Jnaneshvar's Amritanubhav

Chapter One :

The Union of Shiva and Shakti

"This, the openwg chapter of Amritanubhav, is undoubtedly one of the most strikingly beShiva and Shakti autiful poetic expressions of duality-in-unity ever written. In it, Jnaneshvar, the poet, portrays, with symbol and metaphor, that mystery which remams forever inexpressible in the language of philosophy and logic."

Selected Verses

I offer obeisance to the God and Goddess, The limitless prima! parents if the universe.

They are not entirely the same, Nor are thry not the same. We cannot so exactly what they are.

How sweet is their union! The whole world is too small to contain them, Yet they live haPPily in the smallest particle.

These two are the onlY ones Who dwell in this home called the universe. When the Master rf the house sleeps, The Mistress stqys awake, And performs the functions of both. When He awakes, the whole house disappears, And nothing at all is left.

Two lutes: one note.
Two flowers: one fragrance. Two lamps: one light.

Two lips: one word.
Two '!Yes: one sight.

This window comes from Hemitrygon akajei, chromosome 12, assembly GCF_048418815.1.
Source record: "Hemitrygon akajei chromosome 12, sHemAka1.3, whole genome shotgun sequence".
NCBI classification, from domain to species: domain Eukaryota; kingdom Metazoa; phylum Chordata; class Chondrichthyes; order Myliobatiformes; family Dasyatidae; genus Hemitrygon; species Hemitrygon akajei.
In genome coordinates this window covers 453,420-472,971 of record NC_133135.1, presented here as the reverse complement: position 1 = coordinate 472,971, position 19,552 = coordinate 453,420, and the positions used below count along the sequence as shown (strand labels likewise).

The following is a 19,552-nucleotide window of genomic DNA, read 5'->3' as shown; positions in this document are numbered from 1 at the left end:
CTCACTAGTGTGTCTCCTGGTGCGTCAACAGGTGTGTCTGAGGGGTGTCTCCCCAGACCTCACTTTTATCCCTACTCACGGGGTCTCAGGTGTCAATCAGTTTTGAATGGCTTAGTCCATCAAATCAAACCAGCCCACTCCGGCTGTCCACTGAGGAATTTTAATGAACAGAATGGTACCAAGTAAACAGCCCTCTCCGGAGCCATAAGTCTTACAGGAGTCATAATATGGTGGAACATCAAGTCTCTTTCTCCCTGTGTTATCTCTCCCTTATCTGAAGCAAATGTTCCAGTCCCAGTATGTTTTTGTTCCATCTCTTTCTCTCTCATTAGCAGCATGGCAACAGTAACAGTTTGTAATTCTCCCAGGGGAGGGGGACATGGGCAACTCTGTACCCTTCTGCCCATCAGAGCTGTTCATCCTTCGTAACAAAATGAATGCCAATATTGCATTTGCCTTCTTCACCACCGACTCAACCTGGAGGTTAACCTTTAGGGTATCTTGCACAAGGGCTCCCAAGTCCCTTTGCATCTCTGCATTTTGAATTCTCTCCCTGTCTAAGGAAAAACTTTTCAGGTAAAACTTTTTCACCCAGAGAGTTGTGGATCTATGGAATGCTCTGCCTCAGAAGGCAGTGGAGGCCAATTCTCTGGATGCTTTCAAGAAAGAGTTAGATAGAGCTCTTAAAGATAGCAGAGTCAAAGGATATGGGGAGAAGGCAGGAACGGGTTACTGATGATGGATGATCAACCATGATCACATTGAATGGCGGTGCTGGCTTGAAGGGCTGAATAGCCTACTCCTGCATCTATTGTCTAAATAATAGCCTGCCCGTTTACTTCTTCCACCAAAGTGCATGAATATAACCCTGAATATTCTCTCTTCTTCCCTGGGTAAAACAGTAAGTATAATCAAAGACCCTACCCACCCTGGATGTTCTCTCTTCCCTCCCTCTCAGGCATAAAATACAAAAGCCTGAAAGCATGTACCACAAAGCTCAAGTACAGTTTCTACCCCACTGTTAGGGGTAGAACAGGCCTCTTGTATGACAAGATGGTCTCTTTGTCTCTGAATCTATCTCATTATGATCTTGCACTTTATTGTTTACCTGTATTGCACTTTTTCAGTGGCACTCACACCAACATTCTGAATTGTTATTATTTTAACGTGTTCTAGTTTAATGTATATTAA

These two: one universe.

If night and day were to approach the Sun,
Both would disappear
In the same way their duality would vanish
If their essential Unity were seen.
In fact, the duality of Shiva and Shakti
Cannot exist in that primal unitive state
From which AUM emanates.

So long as Unity is undisturbed,
And a graceful pleasure is thereby derived,
Why should not the water find delight
In the flora fragrance of its own rippled surface?

It is in this manner I bowShiva and Shakti
To the inseparable Shiva and Shakti.

A man returns to himself
When he awakens from sleep;
Likewise, I have perceived the God and Goddess

By waking from my ego.
When salt dissolves,
It becomes one with the ocean;
When my ego dissolved,
I became one with Shiva and Shakti.

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